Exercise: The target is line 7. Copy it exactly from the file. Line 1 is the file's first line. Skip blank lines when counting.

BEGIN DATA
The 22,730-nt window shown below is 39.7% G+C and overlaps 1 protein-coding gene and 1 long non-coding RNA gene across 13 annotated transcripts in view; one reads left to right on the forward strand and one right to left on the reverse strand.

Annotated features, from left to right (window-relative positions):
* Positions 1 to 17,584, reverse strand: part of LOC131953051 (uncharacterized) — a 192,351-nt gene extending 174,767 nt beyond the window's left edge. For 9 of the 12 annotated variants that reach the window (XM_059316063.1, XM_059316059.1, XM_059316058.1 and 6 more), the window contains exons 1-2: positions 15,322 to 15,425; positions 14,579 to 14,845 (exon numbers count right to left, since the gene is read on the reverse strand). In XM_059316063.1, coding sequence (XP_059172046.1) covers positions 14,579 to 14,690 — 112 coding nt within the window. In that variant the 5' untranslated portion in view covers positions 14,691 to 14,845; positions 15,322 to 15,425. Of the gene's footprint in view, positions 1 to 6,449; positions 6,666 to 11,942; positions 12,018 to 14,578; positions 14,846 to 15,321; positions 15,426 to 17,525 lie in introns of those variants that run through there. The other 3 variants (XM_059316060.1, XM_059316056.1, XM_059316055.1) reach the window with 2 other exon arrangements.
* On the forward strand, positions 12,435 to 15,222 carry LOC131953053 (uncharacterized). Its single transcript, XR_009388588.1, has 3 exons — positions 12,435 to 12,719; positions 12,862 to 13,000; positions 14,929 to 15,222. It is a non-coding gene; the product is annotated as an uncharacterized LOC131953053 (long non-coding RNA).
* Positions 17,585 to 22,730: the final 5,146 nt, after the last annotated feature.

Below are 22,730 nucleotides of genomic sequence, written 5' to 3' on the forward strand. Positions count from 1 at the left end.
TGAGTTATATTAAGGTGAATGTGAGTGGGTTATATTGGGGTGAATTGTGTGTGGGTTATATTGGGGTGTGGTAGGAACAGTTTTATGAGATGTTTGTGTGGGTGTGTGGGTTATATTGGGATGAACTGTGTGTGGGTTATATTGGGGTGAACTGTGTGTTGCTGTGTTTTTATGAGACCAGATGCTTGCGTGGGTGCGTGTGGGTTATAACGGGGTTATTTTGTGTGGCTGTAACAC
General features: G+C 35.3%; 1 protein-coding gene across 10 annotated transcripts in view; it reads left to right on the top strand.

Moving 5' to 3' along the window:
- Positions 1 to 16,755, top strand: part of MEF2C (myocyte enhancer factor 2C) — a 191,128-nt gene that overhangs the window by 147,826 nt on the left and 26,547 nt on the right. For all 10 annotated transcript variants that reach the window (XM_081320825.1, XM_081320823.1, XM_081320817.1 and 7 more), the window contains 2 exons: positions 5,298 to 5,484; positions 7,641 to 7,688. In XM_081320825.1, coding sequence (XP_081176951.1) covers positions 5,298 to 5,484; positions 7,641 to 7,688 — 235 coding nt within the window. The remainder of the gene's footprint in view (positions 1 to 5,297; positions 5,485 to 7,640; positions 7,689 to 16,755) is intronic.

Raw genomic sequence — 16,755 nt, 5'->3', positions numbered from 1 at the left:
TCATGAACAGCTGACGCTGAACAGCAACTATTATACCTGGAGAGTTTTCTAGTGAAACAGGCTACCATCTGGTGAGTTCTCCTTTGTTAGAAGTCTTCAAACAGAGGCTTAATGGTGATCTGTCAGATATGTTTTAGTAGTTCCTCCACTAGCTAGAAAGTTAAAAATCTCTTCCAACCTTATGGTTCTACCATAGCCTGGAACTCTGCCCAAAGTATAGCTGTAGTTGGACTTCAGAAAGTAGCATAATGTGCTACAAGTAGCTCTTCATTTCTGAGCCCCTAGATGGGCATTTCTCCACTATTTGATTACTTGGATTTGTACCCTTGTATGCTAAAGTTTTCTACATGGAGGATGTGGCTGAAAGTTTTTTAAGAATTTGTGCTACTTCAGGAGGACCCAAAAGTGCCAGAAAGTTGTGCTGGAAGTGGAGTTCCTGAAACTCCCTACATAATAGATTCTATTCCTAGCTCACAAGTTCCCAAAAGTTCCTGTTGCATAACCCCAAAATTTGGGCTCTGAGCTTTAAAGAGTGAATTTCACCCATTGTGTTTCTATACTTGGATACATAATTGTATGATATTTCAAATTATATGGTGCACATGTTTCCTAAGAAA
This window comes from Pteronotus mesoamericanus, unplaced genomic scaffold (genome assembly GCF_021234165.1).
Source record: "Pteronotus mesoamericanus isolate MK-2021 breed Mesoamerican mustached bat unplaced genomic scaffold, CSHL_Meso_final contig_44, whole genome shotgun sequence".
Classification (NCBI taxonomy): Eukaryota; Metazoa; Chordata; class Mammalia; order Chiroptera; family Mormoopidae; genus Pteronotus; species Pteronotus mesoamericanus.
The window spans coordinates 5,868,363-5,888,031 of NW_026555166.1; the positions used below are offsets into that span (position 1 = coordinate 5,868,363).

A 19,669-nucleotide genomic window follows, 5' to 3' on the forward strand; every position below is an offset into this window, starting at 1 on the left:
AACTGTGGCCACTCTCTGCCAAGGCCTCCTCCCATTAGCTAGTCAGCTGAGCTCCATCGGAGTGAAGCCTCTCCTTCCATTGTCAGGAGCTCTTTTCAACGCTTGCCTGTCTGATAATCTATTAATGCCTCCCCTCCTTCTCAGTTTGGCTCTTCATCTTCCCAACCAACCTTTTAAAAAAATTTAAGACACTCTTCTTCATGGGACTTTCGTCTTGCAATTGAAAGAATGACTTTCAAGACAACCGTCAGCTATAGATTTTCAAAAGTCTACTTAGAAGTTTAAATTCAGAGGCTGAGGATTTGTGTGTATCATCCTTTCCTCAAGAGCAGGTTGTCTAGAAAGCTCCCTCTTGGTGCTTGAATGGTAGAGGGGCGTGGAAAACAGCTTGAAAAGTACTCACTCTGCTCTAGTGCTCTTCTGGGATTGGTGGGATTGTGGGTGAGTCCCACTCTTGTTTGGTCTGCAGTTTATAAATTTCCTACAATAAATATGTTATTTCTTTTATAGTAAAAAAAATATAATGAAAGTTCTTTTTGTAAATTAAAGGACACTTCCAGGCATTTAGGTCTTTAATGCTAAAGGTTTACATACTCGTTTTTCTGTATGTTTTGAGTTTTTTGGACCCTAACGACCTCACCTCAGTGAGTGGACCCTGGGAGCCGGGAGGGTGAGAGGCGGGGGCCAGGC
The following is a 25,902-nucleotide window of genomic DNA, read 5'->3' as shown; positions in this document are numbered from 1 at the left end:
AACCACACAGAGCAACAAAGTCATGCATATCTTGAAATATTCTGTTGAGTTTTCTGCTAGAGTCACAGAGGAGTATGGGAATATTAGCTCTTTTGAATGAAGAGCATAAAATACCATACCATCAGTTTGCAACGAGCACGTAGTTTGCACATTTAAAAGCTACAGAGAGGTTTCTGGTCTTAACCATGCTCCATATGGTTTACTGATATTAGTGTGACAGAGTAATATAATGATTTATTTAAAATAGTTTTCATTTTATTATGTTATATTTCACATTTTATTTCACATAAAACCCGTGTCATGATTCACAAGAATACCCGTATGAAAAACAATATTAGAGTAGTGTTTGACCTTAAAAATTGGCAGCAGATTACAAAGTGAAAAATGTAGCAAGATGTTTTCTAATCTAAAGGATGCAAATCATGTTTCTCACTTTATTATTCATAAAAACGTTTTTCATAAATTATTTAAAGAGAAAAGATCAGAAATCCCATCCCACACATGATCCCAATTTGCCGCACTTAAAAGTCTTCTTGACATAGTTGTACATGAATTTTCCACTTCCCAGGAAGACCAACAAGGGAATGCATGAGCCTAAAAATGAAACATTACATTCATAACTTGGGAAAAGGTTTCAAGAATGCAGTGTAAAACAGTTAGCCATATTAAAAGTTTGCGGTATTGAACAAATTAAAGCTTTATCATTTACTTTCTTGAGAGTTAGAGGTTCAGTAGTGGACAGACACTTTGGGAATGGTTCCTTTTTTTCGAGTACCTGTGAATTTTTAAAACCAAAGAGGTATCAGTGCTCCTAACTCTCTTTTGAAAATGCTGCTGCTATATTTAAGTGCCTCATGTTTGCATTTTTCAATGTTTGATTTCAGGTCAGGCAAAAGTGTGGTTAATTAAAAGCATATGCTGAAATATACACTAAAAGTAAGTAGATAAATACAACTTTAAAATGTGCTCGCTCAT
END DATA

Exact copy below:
TGAGTTATATTAAGGTGAATGTGAGTGGGTTATATTGGGGTGAATTGTGTGTGGGTTATATTGGGGTGTGGTAGGAACAGTTTTATGAGATGTTTGTGTGGGTGTGTGGGTTATATTGGGATGAACTGTGTGTGGGTTATATTGGGGTGAACTGTGTGTTGCTGTGTTTTTATGAGACCAGATGCTTGCGTGGGTGCGTGTGGGTTATAACGGGGTTATTTTGTGTGGCTGTAACAC